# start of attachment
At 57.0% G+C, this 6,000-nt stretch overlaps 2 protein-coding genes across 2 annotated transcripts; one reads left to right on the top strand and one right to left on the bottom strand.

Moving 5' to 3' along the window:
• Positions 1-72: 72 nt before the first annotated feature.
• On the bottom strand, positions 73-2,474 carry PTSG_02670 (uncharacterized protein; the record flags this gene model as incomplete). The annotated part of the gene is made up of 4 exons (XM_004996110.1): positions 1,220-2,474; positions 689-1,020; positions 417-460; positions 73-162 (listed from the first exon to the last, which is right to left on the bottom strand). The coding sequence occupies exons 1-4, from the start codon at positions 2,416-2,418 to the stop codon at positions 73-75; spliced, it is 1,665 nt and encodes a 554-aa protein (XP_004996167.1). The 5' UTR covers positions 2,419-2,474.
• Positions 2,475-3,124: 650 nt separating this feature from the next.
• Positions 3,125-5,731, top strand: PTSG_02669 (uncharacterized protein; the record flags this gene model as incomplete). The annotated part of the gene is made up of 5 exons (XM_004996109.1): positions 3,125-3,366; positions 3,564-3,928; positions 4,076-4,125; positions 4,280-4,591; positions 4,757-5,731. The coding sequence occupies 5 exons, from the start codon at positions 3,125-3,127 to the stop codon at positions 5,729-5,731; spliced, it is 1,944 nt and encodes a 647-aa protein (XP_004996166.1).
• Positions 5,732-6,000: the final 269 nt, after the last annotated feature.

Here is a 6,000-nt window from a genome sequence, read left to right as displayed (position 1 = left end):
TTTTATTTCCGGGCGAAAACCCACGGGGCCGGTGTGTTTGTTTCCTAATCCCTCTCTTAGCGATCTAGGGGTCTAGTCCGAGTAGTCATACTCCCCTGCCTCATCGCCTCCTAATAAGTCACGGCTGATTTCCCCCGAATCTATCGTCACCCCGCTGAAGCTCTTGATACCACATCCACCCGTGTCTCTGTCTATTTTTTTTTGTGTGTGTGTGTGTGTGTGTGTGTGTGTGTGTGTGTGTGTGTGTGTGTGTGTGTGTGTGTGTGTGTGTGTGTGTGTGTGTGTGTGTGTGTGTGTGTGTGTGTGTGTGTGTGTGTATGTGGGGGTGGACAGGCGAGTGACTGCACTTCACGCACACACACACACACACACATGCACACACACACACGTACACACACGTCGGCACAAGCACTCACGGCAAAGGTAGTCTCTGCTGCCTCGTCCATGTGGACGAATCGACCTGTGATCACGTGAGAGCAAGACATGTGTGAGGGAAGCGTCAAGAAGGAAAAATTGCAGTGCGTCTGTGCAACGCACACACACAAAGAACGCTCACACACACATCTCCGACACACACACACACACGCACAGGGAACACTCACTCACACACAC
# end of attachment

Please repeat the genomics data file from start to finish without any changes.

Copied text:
At 57.0% G+C, this 6,000-nt stretch overlaps 2 protein-coding genes across 2 annotated transcripts; one reads left to right on the top strand and one right to left on the bottom strand.

Moving 5' to 3' along the window:
• Positions 1-72: 72 nt before the first annotated feature.
• On the bottom strand, positions 73-2,474 carry PTSG_02670 (uncharacterized protein; the record flags this gene model as incomplete). The annotated part of the gene is made up of 4 exons (XM_004996110.1): positions 1,220-2,474; positions 689-1,020; positions 417-460; positions 73-162 (listed from the first exon to the last, which is right to left on the bottom strand). The coding sequence occupies exons 1-4, from the start codon at positions 2,416-2,418 to the stop codon at positions 73-75; spliced, it is 1,665 nt and encodes a 554-aa protein (XP_004996167.1). The 5' UTR covers positions 2,419-2,474.
• Positions 2,475-3,124: 650 nt separating this feature from the next.
• Positions 3,125-5,731, top strand: PTSG_02669 (uncharacterized protein; the record flags this gene model as incomplete). The annotated part of the gene is made up of 5 exons (XM_004996109.1): positions 3,125-3,366; positions 3,564-3,928; positions 4,076-4,125; positions 4,280-4,591; positions 4,757-5,731. The coding sequence occupies 5 exons, from the start codon at positions 3,125-3,127 to the stop codon at positions 5,729-5,731; spliced, it is 1,944 nt and encodes a 647-aa protein (XP_004996166.1).
• Positions 5,732-6,000: the final 269 nt, after the last annotated feature.

Here is a 6,000-nt window from a genome sequence, read left to right as displayed (position 1 = left end):
TTTTATTTCCGGGCGAAAACCCACGGGGCCGGTGTGTTTGTTTCCTAATCCCTCTCTTAGCGATCTAGGGGTCTAGTCCGAGTAGTCATACTCCCCTGCCTCATCGCCTCCTAATAAGTCACGGCTGATTTCCCCCGAATCTATCGTCACCCCGCTGAAGCTCTTGATACCACATCCACCCGTGTCTCTGTCTATTTTTTTTTGTGTGTGTGTGTGTGTGTGTGTGTGTGTGTGTGTGTGTGTGTGTGTGTGTGTGTGTGTGTGTGTGTGTGTGTGTGTGTGTGTGTGTGTGTGTGTGTGTGTGTGTGTGTGTGTGTATGTGGGGGTGGACAGGCGAGTGACTGCACTTCACGCACACACACACACACACACATGCACACACACACACGTACACACACGTCGGCACAAGCACTCACGGCAAAGGTAGTCTCTGCTGCCTCGTCCATGTGGACGAATCGACCTGTGATCACGTGAGAGCAAGACATGTGTGAGGGAAGCGTCAAGAAGGAAAAATTGCAGTGCGTCTGTGCAACGCACACACACAAAGAACGCTCACACACACATCTCCGACACACACACACACACGCACAGGGAACACTCACTCACACACAC